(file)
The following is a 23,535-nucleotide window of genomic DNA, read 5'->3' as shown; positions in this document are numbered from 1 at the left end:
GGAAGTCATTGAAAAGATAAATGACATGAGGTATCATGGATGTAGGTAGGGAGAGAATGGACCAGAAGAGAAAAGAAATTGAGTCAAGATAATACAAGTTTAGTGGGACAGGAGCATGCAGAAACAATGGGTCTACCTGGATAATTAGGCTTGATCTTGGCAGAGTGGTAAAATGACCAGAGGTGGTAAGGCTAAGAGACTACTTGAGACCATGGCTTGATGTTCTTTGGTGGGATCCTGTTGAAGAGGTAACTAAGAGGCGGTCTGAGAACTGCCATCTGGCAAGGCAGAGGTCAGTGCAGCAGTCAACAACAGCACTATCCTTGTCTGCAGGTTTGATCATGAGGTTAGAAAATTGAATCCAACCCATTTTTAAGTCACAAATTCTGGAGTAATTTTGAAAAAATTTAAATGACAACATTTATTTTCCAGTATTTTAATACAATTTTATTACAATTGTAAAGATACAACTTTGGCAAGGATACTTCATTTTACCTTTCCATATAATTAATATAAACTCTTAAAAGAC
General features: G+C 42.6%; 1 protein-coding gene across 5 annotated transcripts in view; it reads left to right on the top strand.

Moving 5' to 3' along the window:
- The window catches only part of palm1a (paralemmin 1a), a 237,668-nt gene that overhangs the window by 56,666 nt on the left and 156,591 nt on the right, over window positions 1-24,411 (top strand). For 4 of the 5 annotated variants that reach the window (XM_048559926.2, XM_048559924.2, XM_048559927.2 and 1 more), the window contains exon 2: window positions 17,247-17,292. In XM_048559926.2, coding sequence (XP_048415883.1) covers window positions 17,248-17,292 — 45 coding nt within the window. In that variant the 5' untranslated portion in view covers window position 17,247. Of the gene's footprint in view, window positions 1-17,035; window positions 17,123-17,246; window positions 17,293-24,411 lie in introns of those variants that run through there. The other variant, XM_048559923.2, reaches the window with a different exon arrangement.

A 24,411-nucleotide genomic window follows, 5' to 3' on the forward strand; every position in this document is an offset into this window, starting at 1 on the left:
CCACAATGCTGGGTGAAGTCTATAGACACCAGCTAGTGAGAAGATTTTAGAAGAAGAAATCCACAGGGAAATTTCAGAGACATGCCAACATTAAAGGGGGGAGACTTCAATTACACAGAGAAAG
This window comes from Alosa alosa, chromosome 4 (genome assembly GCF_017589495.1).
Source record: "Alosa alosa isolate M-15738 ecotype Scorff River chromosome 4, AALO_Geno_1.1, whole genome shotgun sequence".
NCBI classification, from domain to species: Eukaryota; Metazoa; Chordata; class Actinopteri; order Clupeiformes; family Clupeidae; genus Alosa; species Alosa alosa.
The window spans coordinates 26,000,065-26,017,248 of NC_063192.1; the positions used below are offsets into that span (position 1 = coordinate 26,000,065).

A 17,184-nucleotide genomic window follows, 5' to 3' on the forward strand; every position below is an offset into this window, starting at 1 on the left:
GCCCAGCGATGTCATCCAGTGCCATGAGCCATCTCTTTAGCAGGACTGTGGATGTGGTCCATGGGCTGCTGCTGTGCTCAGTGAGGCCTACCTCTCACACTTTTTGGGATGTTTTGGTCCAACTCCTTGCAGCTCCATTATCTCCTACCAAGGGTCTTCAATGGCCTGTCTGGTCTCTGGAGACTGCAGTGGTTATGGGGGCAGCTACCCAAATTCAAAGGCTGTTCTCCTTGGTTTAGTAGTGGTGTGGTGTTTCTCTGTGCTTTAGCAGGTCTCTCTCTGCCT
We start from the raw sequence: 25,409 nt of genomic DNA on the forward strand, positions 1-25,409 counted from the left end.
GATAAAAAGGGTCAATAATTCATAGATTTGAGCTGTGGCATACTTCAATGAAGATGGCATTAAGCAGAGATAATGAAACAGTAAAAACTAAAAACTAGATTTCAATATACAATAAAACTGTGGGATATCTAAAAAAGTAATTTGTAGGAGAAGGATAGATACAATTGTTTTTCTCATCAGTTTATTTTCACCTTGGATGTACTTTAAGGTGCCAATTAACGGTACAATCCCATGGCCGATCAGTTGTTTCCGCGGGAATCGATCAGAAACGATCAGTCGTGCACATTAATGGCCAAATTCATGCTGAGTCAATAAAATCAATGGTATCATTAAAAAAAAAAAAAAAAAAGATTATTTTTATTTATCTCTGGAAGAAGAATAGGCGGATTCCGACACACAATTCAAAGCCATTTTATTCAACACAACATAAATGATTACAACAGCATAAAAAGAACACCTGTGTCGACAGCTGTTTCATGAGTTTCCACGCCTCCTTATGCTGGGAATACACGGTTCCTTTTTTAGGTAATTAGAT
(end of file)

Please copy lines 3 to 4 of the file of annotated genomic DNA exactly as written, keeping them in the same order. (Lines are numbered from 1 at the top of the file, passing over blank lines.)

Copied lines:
General features: G+C 42.6%; 1 protein-coding gene across 5 annotated transcripts in view; it reads left to right on the top strand.

Moving 5' to 3' along the window: